The mythology being perplexing and the plot being uninteresting would be one thing. An interesting cast of characters might have redeemed these things. Sadly, the heroes and villains have not grown anymore interesting since “Planet of the Monsters.” Main hero Haruo, for one example, remains boring. Haruo is motivated by a singular desire to destroy Godzilla that borders on obsessive. He believes Earth belongs to humanity and it should be reclaimed from Godzilla. I was wondering if “City on the Edge of Battle” was going to make Hauro an Ahab figure, with Godzilla as his white whale. But, no, that might've been interesting. Instead, the film is soon absorbed by the excruciating conflict between the humans and the Bilusaludo.

As I mentioned last time, Polygon's “Godzilla” series features more in the way of traditional anime tropes than expected kaiju movie tropes. Look no further than those Houtua twins. They are named Miana and Maina. One is immediately enamored of Haruo, showing a child-like personality, while the other is grouchier and tougher, more of a proud warrior type. They both have really cute designs too. In other words, they are cute girls with genki and tsundere personalities, exactly the kind of characters otakus will want to buy resin statues of. It's also suggested they might have a crush on Haruo, who is already receiving romantic attention from pilot Yoko. Anime revolving around bland male heroes, surrounded by attractive women who love him is a trope unto itself.

No stereotype is more associated with anime than giant robots. Don't worry, “City on the Edge of Battle” has that covered too. The terrestrial mechs from the first movie get an upgrade in this one. They are retrofitted with wings and renamed “vultures.” Much of the second half of “City on the Edge of Battle” are devoted to these flying robots. There are many long sequences showing them flying through the air, testing their agility and weapons. During the climax, they turn their laser cannons on Godzilla. Still, the vultures get so much screen time that you feel like the directors are far more interested in them than Godzilla.

Yes, the king of all kaiju has about the same amount of screen time here as he did in the first episode. He basically shows up for a few scenes here and there before becoming the focus of the climax. What makes this frustrating is that Polygon's take on Godzilla is truly impressive. The design has really grown on me. Godzilla's rough angles, wolf-like snout, and jagged skin makes him look more like a mountain than ever before. His powers are more destructive than ever, as his atomic breath has evolved into a giant annihilating ray. As cool as he is, Polygon's Godzilla is still largely lacking in the personality he usually has.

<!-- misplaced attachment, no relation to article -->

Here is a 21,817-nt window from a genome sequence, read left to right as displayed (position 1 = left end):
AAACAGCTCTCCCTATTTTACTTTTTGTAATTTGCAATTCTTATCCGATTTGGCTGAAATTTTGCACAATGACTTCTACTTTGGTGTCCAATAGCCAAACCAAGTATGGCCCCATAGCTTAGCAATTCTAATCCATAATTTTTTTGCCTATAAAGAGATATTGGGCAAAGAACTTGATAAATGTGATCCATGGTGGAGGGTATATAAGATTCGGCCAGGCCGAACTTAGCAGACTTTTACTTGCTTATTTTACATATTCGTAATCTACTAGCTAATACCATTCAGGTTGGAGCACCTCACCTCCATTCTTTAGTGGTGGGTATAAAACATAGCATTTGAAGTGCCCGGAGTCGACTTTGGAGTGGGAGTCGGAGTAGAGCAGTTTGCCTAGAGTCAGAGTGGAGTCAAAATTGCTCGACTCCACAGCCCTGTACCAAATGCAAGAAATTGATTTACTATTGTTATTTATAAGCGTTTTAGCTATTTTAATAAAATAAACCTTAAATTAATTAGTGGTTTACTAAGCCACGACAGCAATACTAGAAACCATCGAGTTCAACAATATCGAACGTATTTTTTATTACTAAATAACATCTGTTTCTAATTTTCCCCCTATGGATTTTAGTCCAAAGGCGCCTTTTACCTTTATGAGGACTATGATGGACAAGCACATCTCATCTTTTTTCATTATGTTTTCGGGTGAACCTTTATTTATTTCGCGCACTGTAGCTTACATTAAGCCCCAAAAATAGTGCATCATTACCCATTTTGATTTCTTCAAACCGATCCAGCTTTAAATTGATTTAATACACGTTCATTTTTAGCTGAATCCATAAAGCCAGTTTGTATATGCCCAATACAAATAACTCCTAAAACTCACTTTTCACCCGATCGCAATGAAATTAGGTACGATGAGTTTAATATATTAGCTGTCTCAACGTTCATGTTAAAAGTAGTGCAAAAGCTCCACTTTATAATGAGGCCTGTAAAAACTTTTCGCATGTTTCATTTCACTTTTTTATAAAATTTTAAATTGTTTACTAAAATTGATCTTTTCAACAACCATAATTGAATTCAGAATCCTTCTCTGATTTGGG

Most of “City on the Edge of Forever's” advertising was built around MechaGodzilla. The first movie teased Gojira's mechanical double with a few brief glimpses. The plot is built around the robot dinosaur's existence, as its remains provided the nanobots that become so integral to the plot. They even made a toy of him. You might think all of this is leading up to a big fight between Godzilla and the anime MechaGodzilla. A version of Godzilla's mechanical foe made from nanobots sure would've been interesting to see. But it's all one big tease. The credits roll on “City on the Edge of Battle” without MechaGodzilla himself actually appearing on screen. This is yet another Godzilla movie where the king goes without fighting another giant monster.

The score for “City on the Edge of Battle” is provided by Takayuki Hattori. Aside from scoring “Planet of the Monsters,” Hattori previously composed the music for “Godzilla vs. SpaceGodzilla” and “Godzilla 2000.” Though Akira Ifukube's iconic theme is conspicuously absent, Hattori's music still has that classical Godzilla-feeling. There's definitely a novelty to watching an animated film that still sounds so much like a typical Toho Godzilla film. Hattori, however, tries to add some flair to the soundtrack. There's at least two scenes where a techno song plays, a very odd and distracting decision. Hattori also throws in some wailing rock guitars from time to time. A J-pop song plays over the end credits, which is pretty easy to ignore though.

Much like the first part of the animated Godzilla trilogy, “City on the Edge of Battle” ends on a cliffhanger. Aside from that, the film hints that other monsters may appear in the next installment. (Which came out in Japan earlier this month.) The presence of mystical twins and the Houtua worshiping a giant egg seem to suggest Mothra may appear. Ghidorah, meanwhile, is name-dropped after some melodramatic build-up. Seeing these iconic adversaries brought to life in animation might've been exciting if the first two parts of Polygon's “Godzilla” trilogy weren't so underwhelming. A slight improvement over its predecessor, thanks to some intriguing sci-fi ideas, “Godzilla: City on the Edge of Battle” is hugely self-important, derivative, and even manages to lack the cheap thrills associated with the kaiju genre. [Grade: C]